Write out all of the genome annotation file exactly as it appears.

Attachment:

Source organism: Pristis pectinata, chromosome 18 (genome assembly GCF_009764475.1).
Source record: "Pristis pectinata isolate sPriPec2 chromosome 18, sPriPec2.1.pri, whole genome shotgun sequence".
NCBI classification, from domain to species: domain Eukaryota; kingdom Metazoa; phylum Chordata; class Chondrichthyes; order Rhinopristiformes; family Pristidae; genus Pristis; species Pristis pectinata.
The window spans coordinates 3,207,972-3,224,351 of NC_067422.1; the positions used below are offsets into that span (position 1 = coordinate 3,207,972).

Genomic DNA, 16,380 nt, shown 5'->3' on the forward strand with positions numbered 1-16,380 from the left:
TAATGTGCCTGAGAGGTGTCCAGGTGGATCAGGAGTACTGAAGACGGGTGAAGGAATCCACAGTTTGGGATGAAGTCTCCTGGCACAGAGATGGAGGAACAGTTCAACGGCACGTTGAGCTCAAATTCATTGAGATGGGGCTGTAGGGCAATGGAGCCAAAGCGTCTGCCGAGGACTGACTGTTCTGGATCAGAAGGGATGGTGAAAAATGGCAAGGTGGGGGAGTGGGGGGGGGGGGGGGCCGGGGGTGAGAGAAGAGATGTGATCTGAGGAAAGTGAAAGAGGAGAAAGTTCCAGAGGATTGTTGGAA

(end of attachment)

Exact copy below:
Source organism: Pristis pectinata, chromosome 18 (genome assembly GCF_009764475.1).
Source record: "Pristis pectinata isolate sPriPec2 chromosome 18, sPriPec2.1.pri, whole genome shotgun sequence".
NCBI classification, from domain to species: domain Eukaryota; kingdom Metazoa; phylum Chordata; class Chondrichthyes; order Rhinopristiformes; family Pristidae; genus Pristis; species Pristis pectinata.
The window spans coordinates 3,207,972-3,224,351 of NC_067422.1; the positions used below are offsets into that span (position 1 = coordinate 3,207,972).

Genomic DNA, 16,380 nt, shown 5'->3' on the forward strand with positions numbered 1-16,380 from the left:
TAATGTGCCTGAGAGGTGTCCAGGTGGATCAGGAGTACTGAAGACGGGTGAAGGAATCCACAGTTTGGGATGAAGTCTCCTGGCACAGAGATGGAGGAACAGTTCAACGGCACGTTGAGCTCAAATTCATTGAGATGGGGCTGTAGGGCAATGGAGCCAAAGCGTCTGCCGAGGACTGACTGTTCTGGATCAGAAGGGATGGTGAAAAATGGCAAGGTGGGGGAGTGGGGGGGGGGGGGGGCCGGGGGTGAGAGAAGAGATGTGATCTGAGGAAAGTGAAAGAGGAGAAAGTTCCAGAGGATTGTTGGAA